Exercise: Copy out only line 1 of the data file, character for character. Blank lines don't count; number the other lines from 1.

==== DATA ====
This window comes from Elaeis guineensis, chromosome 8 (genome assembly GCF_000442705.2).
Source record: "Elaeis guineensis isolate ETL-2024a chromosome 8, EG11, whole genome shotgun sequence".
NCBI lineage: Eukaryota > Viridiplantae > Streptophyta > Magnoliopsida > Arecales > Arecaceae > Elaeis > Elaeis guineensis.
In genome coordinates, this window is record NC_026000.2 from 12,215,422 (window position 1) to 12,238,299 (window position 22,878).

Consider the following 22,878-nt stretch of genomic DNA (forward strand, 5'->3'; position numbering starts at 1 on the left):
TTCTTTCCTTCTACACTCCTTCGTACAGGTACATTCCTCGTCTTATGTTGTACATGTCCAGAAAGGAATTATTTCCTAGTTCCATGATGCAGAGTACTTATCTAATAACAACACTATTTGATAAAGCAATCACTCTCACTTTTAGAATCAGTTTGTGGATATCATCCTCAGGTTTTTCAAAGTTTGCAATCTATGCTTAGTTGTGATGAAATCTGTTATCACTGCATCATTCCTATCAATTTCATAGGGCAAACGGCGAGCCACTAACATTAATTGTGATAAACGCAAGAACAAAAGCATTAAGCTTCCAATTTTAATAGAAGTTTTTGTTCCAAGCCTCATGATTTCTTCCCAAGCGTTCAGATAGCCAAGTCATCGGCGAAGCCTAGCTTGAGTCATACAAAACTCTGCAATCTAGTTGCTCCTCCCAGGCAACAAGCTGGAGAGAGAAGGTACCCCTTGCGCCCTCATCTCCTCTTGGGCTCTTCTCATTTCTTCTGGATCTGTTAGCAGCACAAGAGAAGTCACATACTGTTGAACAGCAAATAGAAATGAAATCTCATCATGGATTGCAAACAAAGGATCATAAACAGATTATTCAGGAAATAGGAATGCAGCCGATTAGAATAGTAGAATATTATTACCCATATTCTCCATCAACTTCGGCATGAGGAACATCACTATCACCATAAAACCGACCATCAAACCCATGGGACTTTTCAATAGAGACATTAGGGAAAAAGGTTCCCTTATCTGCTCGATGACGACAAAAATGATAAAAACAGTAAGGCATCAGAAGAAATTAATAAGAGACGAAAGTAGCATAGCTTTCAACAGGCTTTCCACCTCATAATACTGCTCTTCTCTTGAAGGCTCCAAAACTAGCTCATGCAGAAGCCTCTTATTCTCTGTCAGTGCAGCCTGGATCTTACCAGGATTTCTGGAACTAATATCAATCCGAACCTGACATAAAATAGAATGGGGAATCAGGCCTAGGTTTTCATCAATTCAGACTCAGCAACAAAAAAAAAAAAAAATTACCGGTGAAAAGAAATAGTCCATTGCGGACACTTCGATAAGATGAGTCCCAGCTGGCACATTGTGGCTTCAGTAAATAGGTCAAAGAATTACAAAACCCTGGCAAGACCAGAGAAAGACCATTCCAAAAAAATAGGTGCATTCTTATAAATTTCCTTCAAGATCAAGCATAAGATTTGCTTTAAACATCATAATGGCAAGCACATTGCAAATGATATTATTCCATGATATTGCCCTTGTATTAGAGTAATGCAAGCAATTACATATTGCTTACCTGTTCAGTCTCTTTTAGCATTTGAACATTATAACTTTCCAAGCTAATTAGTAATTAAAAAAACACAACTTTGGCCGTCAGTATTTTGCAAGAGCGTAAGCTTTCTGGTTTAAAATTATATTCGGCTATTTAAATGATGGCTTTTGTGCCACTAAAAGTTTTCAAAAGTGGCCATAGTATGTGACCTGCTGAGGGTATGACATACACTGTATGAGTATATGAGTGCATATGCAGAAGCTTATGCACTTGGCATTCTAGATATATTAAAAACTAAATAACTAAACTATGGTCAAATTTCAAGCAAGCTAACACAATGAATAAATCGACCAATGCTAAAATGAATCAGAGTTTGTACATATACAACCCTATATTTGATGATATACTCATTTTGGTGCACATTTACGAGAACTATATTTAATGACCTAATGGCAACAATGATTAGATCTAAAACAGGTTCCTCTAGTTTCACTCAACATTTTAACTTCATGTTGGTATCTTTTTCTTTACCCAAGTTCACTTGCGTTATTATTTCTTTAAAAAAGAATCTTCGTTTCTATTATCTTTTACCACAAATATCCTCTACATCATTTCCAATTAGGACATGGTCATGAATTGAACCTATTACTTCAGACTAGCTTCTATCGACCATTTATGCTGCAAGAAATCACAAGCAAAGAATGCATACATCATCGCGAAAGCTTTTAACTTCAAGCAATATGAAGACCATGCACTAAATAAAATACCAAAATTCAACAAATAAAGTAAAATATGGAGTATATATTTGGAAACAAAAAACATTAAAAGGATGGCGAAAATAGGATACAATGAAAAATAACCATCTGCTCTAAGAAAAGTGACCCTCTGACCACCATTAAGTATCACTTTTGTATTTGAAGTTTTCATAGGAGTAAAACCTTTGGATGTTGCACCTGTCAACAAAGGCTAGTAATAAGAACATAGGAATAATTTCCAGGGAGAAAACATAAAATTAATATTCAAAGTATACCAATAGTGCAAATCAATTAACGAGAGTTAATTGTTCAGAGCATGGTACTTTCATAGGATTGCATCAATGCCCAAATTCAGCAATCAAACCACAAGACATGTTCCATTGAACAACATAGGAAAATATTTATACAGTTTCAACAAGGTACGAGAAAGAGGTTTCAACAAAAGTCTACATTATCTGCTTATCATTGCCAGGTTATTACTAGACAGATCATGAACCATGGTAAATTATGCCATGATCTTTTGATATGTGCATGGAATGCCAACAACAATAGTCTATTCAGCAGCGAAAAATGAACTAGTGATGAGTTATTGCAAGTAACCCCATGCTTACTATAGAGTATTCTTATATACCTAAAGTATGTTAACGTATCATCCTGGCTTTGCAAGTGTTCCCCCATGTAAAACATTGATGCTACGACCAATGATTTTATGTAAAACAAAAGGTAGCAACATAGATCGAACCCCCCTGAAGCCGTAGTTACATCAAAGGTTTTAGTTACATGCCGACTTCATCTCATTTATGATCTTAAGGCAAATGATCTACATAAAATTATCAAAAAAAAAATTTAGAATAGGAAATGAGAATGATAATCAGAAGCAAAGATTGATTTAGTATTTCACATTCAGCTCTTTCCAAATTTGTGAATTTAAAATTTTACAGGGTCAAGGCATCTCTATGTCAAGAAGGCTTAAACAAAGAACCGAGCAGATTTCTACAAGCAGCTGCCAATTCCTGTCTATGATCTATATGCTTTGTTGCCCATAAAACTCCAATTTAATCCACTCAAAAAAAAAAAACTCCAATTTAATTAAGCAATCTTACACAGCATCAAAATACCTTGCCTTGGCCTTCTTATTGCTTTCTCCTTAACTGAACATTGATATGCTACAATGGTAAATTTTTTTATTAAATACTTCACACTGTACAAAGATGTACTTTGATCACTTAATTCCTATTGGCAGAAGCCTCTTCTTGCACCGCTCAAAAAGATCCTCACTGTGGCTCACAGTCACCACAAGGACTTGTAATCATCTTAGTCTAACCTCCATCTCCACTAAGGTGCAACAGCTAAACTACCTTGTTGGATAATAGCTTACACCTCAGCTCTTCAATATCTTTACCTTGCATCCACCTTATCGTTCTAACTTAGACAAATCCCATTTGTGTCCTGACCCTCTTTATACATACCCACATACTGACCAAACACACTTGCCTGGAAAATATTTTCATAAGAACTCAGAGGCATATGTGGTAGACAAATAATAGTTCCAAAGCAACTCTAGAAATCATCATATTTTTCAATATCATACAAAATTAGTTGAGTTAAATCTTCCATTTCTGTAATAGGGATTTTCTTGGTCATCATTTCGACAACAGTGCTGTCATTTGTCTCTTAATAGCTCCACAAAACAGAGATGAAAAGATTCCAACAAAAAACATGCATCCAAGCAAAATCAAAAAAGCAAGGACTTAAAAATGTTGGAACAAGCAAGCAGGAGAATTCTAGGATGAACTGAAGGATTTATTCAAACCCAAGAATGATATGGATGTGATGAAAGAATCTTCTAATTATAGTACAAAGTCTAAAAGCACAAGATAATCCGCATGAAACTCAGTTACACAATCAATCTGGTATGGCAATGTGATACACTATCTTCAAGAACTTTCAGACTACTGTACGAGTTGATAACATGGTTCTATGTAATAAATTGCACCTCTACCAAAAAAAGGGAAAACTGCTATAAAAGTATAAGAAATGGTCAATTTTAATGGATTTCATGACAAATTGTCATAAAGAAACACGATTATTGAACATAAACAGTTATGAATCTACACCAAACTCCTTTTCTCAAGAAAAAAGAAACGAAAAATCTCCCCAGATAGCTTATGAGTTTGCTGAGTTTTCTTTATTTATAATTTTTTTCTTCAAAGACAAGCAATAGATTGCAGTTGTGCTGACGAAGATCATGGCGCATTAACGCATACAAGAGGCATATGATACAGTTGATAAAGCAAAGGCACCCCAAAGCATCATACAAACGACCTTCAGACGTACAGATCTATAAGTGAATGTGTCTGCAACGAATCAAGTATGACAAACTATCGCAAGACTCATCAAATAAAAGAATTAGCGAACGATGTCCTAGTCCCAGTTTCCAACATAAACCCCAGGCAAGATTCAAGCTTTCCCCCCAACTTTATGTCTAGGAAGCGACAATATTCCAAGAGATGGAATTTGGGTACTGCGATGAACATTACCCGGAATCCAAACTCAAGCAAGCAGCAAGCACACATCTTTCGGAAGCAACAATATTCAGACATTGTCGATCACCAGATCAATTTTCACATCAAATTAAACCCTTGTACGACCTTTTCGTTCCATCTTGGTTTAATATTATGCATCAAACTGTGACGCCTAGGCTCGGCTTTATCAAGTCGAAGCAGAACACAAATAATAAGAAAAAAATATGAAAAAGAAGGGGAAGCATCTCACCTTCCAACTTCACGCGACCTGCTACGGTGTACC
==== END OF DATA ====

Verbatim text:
This window comes from Elaeis guineensis, chromosome 8 (genome assembly GCF_000442705.2).